A brief hagiography of aghorashiva deshika

The saiddhAntika tradition or the Urdhvasrotas of the shaiva mantra-mArga has an extensive exegetical tradition that covers a variety of topics. Of these the doctrinal sections are mainly of interest to the practicing shaiva insider. This material has some historical value in terms of understanding the origin of the mantra-mArga from earlier pAshupata traditions of the ati-mArga variety. The mantra praxis and yoga are of wider interest for they even inform the smArta ritualist in this regard. The temple ritual and installation of the saiddhAntika-s is again of considerable general interest. Another point of interest are the philosophical leanings and vaidika scholarship among the early saiddhAntika-s of both northern and southern India. In particular the saiddhAntika-s appear to have continued the tradition of the pAshupata-s in terms of their leanings towards the vaisheShika and nyAya systems. In light of all this it is fruitful for a smArta to study the works of the learned saiddhAntika exegetes. The saiddhAntika-s had a prolific line of tAntrika-s starting from the early sadyojyotis and bR^ihaspati and including the Kashmirian school, mahArAja bhojadeva paramAra and the south Indian school with aghorashiva as its luminary (we have briefly discussed this before). Here we shall attempt to provide a brief hagiography of aghorashiva deshika.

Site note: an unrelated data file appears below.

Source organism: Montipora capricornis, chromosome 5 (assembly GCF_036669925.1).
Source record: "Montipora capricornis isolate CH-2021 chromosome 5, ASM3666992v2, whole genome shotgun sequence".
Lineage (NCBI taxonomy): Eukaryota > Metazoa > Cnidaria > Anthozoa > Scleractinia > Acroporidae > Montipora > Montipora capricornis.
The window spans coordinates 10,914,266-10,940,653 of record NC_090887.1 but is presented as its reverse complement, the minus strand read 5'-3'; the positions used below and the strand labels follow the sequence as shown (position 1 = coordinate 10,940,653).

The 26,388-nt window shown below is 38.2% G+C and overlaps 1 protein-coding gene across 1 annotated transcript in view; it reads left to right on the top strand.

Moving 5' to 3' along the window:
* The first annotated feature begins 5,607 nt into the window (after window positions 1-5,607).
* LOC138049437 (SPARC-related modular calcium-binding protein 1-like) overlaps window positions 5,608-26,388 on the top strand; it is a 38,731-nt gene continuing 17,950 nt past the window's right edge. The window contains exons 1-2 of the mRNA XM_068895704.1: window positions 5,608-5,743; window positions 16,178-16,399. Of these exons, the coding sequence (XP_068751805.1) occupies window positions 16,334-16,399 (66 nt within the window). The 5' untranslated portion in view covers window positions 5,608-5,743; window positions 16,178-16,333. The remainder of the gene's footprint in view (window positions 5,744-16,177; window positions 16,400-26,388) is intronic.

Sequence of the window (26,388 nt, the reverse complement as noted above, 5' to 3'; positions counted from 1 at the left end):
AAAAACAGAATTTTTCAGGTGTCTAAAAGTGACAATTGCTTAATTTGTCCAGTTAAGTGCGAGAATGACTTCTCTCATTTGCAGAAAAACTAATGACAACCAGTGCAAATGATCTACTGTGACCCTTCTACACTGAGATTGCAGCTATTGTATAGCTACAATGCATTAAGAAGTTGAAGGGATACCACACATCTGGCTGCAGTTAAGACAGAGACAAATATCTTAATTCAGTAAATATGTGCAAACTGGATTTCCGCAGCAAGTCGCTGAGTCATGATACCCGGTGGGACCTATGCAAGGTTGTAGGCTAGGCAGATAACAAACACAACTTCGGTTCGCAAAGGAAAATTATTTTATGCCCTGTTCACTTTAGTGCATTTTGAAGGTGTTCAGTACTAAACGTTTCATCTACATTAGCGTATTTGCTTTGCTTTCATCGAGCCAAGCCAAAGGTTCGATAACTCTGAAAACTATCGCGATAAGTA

The primary source on the life of aghorashiva is a text called the gotrasantati which is not very well preserved. It appears to have to been intended as a biographical appendix to his magnum opus, the 7 volume kriyAkramadyotikA. As per this text he finished this work in 1157 CE. Tradition holds that he was born in a family of shaiva brAhmaNa-s near Madurai or Naraiyur or in Chidambaram itself in the Tamil country, which followed the taittirIya shAkha and belonged to the kaunDinya pravara of the vasiShTha gotra. He was born under the name parameshvara and received his saiddhAntika dIkSha from the noted shaiva tAntrika hR^idayashambhu, who was his paternal great-grandfather’s brother’s son and thus assumed the dIkSha name aghorashiva. In this preceptorial lineage were the famous shaivas: 1) somashambhu who was active in Varanasi and in the haihaya kingdom at Dahala. He composed the famous somashambhu paddhati and was also a scholar of the bhairava tantra-s of the dakShiNa srotas. 2) dhyAnashiva, was from Bengal and a preceptor of the sena rulers. 3) shrIkaNTha-shiva, who was known as the va~Nga-vR^iShbha and a famous scholar from Varendra. 4) sarvAtma-shiva who was an AchArya stationed in the Elephanta cave. 5) vidyAnta-shiva. 6) pUrNa-shiva; both the preceding AchArya-s were rAja-guru-s of the kalachuri-s at Varanasi. 7) brahma-shiva who was an Acharya from Gujarat. 8) uttu~Ngashiva who was originally from the somanAtha pITha in Gujarat but settled in Kalyani in Karnataka and wrote a tAntrika ritual manual, which aghorashiva refers to in his own works. This lineage of saiddhAntika was known as the Amardaka (auNDhA nAganAtha in modern Maharashtra) after its original maTha founded by one of the great early saiddhAntika-s of that name. This maTha was close to that of the glorious center of the kApAlika-s, namely chaNDikAshrama, founded by tApasa. One of Amardaka’s students was the famous purandara who founded the Mattamayura lineage whose AdimaTha was in the Punjab. The Amardaka lineage spread to the south, especially in the Konkan, Andhra and TN and in the east in Bengal. aghorashiva was also a doctrinally inclined towards the works of the Kashmirian school of saiddhAntika-s of bhaTTa rAmakaNTha’s lineage. He calls bhaTTa rAmakaNTha-II the mahAkaNTha kaNThIrava, whose leonine roar is supposed to defeat the rival philosophies in debate. aghorashiva became the head Acharya of the Amardaka lineage’s maTha in Chidambaram during the reign of the choLa king kulottu~Nga-I. The location of this maTha is in the suburbs of the modern Chidambaram and the current structure that is present at this spot appears to have been rebuilt after the Mohammedan invasion of Maliq Kafur. His students hailed him as a second shiva and there was a tradition that the founder of the shaiva tantra-s, durvAsas himself arrived in Chidambaram to crown him as the AchArya of the maTha. He was supported in his endeavors by the fierce Tamil warrior naralokavIran, who led the choLa armies into the Godavari delta and captured Orissa, and supported many shaiva and vaiShNava temples. A statue of aghorashiva along with those of several other AchArya-s in his parampara is found in the rAjarAjeshvara temple in Darasuram complex of Kumbhakonam.